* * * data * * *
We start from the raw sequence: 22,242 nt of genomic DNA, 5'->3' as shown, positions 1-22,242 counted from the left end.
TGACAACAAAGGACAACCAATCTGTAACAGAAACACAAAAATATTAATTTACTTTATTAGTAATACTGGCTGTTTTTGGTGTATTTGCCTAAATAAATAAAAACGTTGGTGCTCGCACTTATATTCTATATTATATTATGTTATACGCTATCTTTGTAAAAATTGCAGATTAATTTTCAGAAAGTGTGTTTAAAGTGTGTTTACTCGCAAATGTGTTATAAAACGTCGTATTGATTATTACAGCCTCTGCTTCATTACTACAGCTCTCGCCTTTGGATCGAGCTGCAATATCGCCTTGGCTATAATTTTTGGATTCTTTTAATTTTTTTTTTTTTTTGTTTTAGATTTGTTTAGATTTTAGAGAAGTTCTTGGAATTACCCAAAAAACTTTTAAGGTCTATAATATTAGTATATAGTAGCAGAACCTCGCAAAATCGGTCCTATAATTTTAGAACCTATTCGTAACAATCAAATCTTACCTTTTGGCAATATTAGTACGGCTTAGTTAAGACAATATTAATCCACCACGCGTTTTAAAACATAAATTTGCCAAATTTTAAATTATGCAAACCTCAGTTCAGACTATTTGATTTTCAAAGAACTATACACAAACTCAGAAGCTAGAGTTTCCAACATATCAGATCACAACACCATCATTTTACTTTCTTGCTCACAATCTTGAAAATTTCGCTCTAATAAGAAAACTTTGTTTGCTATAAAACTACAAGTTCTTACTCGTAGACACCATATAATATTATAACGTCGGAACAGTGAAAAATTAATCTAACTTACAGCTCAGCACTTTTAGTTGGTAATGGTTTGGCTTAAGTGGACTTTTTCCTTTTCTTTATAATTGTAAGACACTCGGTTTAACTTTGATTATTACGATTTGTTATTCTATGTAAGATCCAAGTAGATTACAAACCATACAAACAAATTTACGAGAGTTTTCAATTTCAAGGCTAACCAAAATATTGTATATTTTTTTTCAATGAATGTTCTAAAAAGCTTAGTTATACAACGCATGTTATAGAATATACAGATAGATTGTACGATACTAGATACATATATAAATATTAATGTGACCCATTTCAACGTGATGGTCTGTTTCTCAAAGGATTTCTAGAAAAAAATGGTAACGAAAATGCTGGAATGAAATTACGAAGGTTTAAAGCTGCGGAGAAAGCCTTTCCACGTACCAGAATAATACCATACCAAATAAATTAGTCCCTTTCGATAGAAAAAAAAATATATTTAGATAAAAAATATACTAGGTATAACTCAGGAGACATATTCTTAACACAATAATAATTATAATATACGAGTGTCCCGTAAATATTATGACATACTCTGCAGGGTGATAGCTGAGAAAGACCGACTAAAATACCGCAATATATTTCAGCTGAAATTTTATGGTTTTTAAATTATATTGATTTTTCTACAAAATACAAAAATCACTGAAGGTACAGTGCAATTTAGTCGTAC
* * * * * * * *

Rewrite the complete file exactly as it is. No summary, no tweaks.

We start from the raw sequence: 22,242 nt of genomic DNA, 5'->3' as shown, positions 1-22,242 counted from the left end.
TGACAACAAAGGACAACCAATCTGTAACAGAAACACAAAAATATTAATTTACTTTATTAGTAATACTGGCTGTTTTTGGTGTATTTGCCTAAATAAATAAAAACGTTGGTGCTCGCACTTATATTCTATATTATATTATGTTATACGCTATCTTTGTAAAAATTGCAGATTAATTTTCAGAAAGTGTGTTTAAAGTGTGTTTACTCGCAAATGTGTTATAAAACGTCGTATTGATTATTACAGCCTCTGCTTCATTACTACAGCTCTCGCCTTTGGATCGAGCTGCAATATCGCCTTGGCTATAATTTTTGGATTCTTTTAATTTTTTTTTTTTTTTGTTTTAGATTTGTTTAGATTTTAGAGAAGTTCTTGGAATTACCCAAAAAACTTTTAAGGTCTATAATATTAGTATATAGTAGCAGAACCTCGCAAAATCGGTCCTATAATTTTAGAACCTATTCGTAACAATCAAATCTTACCTTTTGGCAATATTAGTACGGCTTAGTTAAGACAATATTAATCCACCACGCGTTTTAAAACATAAATTTGCCAAATTTTAAATTATGCAAACCTCAGTTCAGACTATTTGATTTTCAAAGAACTATACACAAACTCAGAAGCTAGAGTTTCCAACATATCAGATCACAACACCATCATTTTACTTTCTTGCTCACAATCTTGAAAATTTCGCTCTAATAAGAAAACTTTGTTTGCTATAAAACTACAAGTTCTTACTCGTAGACACCATATAATATTATAACGTCGGAACAGTGAAAAATTAATCTAACTTACAGCTCAGCACTTTTAGTTGGTAATGGTTTGGCTTAAGTGGACTTTTTCCTTTTCTTTATAATTGTAAGACACTCGGTTTAACTTTGATTATTACGATTTGTTATTCTATGTAAGATCCAAGTAGATTACAAACCATACAAACAAATTTACGAGAGTTTTCAATTTCAAGGCTAACCAAAATATTGTATATTTTTTTTCAATGAATGTTCTAAAAAGCTTAGTTATACAACGCATGTTATAGAATATACAGATAGATTGTACGATACTAGATACATATATAAATATTAATGTGACCCATTTCAACGTGATGGTCTGTTTCTCAAAGGATTTCTAGAAAAAAATGGTAACGAAAATGCTGGAATGAAATTACGAAGGTTTAAAGCTGCGGAGAAAGCCTTTCCACGTACCAGAATAATACCATACCAAATAAATTAGTCCCTTTCGATAGAAAAAAAAATATATTTAGATAAAAAATATACTAGGTATAACTCAGGAGACATATTCTTAACACAATAATAATTATAATATACGAGTGTCCCGTAAATATTATGACATACTCTGCAGGGTGATAGCTGAGAAAGACCGACTAAAATACCGCAATATATTTCAGCTGAAATTTTATGGTTTTTAAATTATATTGATTTTTCTACAAAATACAAAAATCACTGAAGGTACAGTGCAATTTAGTCGTAC